In Episode 34 of the Wandering But Not Lost Podcast, co-hosts Matt Emerson and Jan O’Brien continue their series on Team Building with Strategy #3 – Agent Team Models – Which One is Right For You?  They sit down with Las Vegas’ Real Estate Trainer & Broker of Record, Steve Kitnick to discuss the latest and greatest in Vegas.  Matt continues his 5-part series on Olympic National Park. Today, part 3 – The Olympic Mountains.

Key Points/Takeaways

WBNL 52 – Real Estate Team Building Strategy #3: Define Your Team Model

There are several model variations for real estate agent teams.  In this real estate team building tip, we discuss the differences, pros, and cons for the primary models we have identified at WBNL Coaching and Real Estate Team Builder:

  • Informal Team
  • Partnership
  • Niche or Specialty Team
  • Rainmaker Team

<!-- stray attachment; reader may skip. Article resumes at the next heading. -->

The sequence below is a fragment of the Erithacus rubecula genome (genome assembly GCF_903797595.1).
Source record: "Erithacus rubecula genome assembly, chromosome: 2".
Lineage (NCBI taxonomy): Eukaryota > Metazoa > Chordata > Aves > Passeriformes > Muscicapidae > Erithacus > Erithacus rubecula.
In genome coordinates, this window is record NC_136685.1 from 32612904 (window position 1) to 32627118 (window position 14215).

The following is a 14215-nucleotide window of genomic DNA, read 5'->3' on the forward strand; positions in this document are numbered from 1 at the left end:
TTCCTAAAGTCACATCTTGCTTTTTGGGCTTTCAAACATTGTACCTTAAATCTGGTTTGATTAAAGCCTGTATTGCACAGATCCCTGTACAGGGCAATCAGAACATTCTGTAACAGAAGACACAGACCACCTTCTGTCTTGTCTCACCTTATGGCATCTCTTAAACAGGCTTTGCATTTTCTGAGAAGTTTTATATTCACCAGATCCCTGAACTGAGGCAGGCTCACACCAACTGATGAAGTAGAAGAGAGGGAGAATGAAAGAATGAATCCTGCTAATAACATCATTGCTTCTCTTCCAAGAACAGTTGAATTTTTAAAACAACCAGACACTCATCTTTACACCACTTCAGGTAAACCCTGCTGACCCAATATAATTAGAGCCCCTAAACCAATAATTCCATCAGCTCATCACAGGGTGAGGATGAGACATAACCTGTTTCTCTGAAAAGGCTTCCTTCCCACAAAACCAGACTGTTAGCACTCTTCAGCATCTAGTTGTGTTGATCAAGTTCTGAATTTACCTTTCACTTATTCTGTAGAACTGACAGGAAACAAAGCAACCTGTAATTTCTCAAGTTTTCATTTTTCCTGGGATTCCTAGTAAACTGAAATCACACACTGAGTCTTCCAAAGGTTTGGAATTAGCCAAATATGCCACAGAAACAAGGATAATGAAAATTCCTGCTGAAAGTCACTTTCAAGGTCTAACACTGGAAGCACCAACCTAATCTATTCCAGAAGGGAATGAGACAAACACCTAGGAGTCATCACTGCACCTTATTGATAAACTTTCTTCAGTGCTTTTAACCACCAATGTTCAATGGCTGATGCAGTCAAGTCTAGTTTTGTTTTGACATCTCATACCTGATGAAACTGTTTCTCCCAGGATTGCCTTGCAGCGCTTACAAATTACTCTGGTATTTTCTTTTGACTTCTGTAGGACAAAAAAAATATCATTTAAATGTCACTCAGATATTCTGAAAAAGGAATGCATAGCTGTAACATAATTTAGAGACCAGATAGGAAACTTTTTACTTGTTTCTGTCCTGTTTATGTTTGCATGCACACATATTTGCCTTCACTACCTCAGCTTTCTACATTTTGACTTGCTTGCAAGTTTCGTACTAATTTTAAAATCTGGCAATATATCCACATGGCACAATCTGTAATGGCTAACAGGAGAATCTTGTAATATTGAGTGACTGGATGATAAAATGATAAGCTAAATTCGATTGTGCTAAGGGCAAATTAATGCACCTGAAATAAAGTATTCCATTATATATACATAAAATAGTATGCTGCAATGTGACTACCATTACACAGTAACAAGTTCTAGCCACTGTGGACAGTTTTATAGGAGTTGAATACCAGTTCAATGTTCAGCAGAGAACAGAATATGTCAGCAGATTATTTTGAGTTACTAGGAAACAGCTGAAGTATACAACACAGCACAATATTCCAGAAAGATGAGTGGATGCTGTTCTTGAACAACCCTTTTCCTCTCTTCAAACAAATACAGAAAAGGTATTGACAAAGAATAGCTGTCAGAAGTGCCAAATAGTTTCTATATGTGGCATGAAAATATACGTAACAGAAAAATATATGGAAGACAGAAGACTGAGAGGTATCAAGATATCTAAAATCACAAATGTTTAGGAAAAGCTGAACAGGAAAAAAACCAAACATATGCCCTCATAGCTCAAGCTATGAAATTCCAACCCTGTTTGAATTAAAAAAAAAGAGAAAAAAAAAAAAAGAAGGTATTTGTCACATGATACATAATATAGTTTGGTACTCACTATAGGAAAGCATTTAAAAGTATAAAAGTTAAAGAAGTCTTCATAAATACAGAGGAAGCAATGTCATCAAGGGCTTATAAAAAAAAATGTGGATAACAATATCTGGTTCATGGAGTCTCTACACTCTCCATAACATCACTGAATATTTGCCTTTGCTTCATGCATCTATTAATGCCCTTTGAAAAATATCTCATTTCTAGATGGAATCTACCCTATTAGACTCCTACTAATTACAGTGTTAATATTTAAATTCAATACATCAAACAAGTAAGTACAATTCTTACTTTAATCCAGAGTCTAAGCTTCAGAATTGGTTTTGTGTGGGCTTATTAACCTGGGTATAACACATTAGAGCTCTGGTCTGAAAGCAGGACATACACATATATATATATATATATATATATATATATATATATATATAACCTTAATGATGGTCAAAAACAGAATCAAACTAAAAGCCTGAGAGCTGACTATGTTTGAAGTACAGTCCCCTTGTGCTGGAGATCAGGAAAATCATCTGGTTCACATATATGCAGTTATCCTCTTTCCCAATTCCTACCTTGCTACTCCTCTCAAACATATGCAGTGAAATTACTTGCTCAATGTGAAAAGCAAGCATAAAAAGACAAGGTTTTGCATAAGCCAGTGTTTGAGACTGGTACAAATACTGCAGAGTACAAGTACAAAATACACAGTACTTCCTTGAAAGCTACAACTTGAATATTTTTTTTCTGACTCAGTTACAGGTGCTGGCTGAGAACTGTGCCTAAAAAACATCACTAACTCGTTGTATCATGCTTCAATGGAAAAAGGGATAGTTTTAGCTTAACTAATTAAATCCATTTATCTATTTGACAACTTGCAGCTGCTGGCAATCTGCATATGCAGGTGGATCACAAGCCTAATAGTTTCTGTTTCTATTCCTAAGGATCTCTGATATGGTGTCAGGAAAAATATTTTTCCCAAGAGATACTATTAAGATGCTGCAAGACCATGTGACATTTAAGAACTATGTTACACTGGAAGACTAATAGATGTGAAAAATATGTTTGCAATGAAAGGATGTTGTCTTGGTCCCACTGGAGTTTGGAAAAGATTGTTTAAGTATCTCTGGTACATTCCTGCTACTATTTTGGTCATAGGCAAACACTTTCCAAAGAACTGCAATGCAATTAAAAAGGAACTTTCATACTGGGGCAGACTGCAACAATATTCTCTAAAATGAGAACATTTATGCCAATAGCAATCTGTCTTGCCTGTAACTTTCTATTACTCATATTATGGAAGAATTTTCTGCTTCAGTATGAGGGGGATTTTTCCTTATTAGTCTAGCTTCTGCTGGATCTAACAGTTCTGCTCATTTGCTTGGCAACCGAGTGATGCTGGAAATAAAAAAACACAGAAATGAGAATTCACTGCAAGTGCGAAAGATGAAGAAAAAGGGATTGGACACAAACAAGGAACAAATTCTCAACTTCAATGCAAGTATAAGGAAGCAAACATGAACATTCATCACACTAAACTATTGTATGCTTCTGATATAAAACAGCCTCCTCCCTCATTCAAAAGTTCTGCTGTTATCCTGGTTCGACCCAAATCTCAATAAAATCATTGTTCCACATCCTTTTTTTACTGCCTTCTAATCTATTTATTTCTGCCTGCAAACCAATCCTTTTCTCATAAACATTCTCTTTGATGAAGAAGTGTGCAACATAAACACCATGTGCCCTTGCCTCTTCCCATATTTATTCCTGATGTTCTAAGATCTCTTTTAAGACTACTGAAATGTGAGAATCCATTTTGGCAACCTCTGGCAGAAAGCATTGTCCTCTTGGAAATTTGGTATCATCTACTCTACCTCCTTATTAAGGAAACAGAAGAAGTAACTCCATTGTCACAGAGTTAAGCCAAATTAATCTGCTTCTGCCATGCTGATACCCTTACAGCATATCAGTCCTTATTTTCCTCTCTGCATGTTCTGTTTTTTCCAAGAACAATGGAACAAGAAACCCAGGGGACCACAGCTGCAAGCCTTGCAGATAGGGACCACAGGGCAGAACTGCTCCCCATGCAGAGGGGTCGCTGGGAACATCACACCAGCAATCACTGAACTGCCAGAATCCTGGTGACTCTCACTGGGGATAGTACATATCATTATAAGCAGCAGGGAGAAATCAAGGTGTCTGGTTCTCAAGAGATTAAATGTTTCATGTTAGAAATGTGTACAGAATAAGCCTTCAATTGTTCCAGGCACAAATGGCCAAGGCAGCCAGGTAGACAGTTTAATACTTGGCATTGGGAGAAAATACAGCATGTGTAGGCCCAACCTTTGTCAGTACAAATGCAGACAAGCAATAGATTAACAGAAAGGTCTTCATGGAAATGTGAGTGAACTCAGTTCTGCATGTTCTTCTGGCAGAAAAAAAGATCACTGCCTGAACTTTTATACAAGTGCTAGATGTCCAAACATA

• Traditional Broker-Style Team
  • Expansion Team

Informal Team

  • Lead Agent gives referrals/leads to other agents
  • Written referral agreement
  • Referred agents conduct own business without sharing commissions with Lead Agent
  • Pros: minimal responsibility for managing a team for the lead agent; less risk and commitment to resources
  • Cons: Less control over lead and priority referred agent gives this business vs. their own


  • Two or more team leaders form a partnership
    • Spouses, family, related in some way
    • Individual agents join forces to build a team
  • Identify strengths and weaknesses – partnerships can balance
  • Leverage time and resources